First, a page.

The Galaxy J5 can’t be faulted on aesthetics. At first glance, it looks a lot like Samsung phones of old, right down to the button placement and the home button in the centre – which now does double duties as a fingerprint reader.
Flip it over however and you’ll notice some changes. Samsung has managed to get rid of the chunky camera bump of last year’s model, so the rear camera now sits flush with the case. Good on them: it now sits nice and flat on your desk, and there’s less of a risk of scratching the lens.
The J5 also now has an all-metal unibody design; this feels much nicer in the hand than the plastic casing of its predecessor, with rounded, chamfered edges helping it to sit snug in the palm. It’s exactly what you’d want: a flagship feel at a fraction of the price.
Alas, if you were hoping for USB-C quick charging, you’d best look elsewhere. A traditional micro-USB socket is located on the bottom edge, to the left of the (thankfully still present) 3.5mm headset jack. On the left edge you’ll spot the volume rocker and on the right, the power button underneath the solitary speaker grille.
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Samsung Galaxy J5 (2017) review: Display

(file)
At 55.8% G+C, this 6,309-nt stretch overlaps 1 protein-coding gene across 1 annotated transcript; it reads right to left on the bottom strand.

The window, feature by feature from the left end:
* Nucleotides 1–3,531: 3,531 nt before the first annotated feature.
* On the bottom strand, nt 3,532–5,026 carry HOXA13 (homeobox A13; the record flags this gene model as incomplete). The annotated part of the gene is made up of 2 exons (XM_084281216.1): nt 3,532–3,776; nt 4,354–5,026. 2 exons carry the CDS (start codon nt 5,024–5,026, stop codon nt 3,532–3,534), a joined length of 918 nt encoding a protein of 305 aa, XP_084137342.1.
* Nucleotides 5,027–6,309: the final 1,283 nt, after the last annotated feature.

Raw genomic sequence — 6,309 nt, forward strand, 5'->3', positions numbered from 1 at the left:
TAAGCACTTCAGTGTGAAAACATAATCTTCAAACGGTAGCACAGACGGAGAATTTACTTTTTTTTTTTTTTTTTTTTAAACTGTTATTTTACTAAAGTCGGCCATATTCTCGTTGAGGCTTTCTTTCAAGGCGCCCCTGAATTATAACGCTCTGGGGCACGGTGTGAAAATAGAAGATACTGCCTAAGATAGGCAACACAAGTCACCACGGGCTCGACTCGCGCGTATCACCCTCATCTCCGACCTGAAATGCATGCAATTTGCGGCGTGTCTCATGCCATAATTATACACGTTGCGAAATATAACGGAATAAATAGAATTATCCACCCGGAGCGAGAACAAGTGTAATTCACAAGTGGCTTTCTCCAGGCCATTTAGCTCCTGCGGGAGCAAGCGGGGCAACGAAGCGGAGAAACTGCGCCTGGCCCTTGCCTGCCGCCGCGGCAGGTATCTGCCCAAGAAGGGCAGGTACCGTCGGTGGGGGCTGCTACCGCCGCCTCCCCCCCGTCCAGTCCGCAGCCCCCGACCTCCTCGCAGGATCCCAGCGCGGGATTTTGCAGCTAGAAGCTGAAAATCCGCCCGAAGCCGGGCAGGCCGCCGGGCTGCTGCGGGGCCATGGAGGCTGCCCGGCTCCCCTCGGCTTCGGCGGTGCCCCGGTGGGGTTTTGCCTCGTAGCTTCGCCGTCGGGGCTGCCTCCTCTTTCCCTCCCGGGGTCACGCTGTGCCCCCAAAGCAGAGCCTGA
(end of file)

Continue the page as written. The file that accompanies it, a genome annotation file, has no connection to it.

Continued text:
The Galaxy J5’s 1,280 x 720 display sets it apart from other low-cost phones. That sub-Full HD resolution might sound low for a 5in screen, but what it lacks in detail it more than makes up for in vibrance: it uses Samsung’s excellent Super AMOLED panel, and it’s an incredible screen for the price.
As usual with OLED, the contrast ratio is perfect and colours look amazingly rich. The panel covers 98.5% of the sRGB colour gamut, which places it well in front of its budget rivals – especially Motorola’s Moto G5 Plus, which only managed a paltry 73.4%.
Maximum brightness isn’t quite as dazzling as some other phones, topping out at just under 300cd/m2. But, so long as you’re not trying to use it in direct sunlight, you won’t be squinting at your Facebook feed too often.
Samsung Galaxy J5 (2017) review: Camera
The camera is another area that often suffers in cheap phones. Last year’s J5 was let down by a tendency to overexpose most images, and on paper this year’s model doesn’t look much better, featuring a similar 13-megapixel resolution with only a slight aperture bump to f/1.7. In use, though, it turns out to be a marked improvement over the old model.
Images are clear and well-defined, with outstanding colour reproduction and very little visible noise. Low-light situations were handled very well, while daylight shots were packed with detail. Even tricky subjects such as foliage were captured with outstanding clarity. No doubt about it, this is a much more versatile camera than you’d expect for the price.